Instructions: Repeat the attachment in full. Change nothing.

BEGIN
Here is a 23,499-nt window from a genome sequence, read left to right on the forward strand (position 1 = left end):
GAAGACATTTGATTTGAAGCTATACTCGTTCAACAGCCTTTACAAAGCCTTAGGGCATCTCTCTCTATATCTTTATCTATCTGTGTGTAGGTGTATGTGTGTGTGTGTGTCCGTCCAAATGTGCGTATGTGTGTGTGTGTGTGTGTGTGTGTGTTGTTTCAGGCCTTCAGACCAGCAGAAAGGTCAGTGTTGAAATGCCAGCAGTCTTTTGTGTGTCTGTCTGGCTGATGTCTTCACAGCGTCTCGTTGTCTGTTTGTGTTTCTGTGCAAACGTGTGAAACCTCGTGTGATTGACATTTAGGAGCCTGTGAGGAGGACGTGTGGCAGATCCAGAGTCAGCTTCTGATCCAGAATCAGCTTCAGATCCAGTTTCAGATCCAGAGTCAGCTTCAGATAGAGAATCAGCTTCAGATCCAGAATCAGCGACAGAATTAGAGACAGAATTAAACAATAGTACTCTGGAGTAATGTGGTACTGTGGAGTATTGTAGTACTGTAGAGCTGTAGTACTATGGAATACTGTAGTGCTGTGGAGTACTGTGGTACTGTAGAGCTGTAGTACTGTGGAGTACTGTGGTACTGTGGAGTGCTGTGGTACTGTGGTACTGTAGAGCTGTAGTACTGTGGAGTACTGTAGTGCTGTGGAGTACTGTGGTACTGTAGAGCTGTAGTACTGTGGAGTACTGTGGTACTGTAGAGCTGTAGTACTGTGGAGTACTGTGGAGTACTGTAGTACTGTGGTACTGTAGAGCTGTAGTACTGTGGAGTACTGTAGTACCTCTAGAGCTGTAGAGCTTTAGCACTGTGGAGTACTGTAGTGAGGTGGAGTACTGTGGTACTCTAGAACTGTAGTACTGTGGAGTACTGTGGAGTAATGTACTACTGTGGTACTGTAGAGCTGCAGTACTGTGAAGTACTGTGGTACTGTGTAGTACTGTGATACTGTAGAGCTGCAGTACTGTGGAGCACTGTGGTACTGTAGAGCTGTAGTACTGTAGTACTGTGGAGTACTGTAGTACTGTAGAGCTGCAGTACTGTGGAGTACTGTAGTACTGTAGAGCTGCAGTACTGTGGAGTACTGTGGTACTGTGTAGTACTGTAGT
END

Here is a 23,499-nt window from a genome sequence, read left to right on the forward strand (position 1 = left end):
GAAGACATTTGATTTGAAGCTATACTCGTTCAACAGCCTTTACAAAGCCTTAGGGCATCTCTCTCTATATCTTTATCTATCTGTGTGTAGGTGTATGTGTGTGTGTGTGTCCGTCCAAATGTGCGTATGTGTGTGTGTGTGTGTGTGTGTGTGTTGTTTCAGGCCTTCAGACCAGCAGAAAGGTCAGTGTTGAAATGCCAGCAGTCTTTTGTGTGTCTGTCTGGCTGATGTCTTCACAGCGTCTCGTTGTCTGTTTGTGTTTCTGTGCAAACGTGTGAAACCTCGTGTGATTGACATTTAGGAGCCTGTGAGGAGGACGTGTGGCAGATCCAGAGTCAGCTTCTGATCCAGAATCAGCTTCAGATCCAGTTTCAGATCCAGAGTCAGCTTCAGATAGAGAATCAGCTTCAGATCCAGAATCAGCGACAGAATTAGAGACAGAATTAAACAATAGTACTCTGGAGTAATGTGGTACTGTGGAGTATTGTAGTACTGTAGAGCTGTAGTACTATGGAATACTGTAGTGCTGTGGAGTACTGTGGTACTGTAGAGCTGTAGTACTGTGGAGTACTGTGGTACTGTGGAGTGCTGTGGTACTGTGGTACTGTAGAGCTGTAGTACTGTGGAGTACTGTAGTGCTGTGGAGTACTGTGGTACTGTAGAGCTGTAGTACTGTGGAGTACTGTGGTACTGTAGAGCTGTAGTACTGTGGAGTACTGTGGAGTACTGTAGTACTGTGGTACTGTAGAGCTGTAGTACTGTGGAGTACTGTAGTACCTCTAGAGCTGTAGAGCTTTAGCACTGTGGAGTACTGTAGTGAGGTGGAGTACTGTGGTACTCTAGAACTGTAGTACTGTGGAGTACTGTGGAGTAATGTACTACTGTGGTACTGTAGAGCTGCAGTACTGTGAAGTACTGTGGTACTGTGTAGTACTGTGATACTGTAGAGCTGCAGTACTGTGGAGCACTGTGGTACTGTAGAGCTGTAGTACTGTAGTACTGTGGAGTACTGTAGTACTGTAGAGCTGCAGTACTGTGGAGTACTGTAGTACTGTAGAGCTGCAGTACTGTGGAGTACTGTGGTACTGTGTAGTACTGTAGT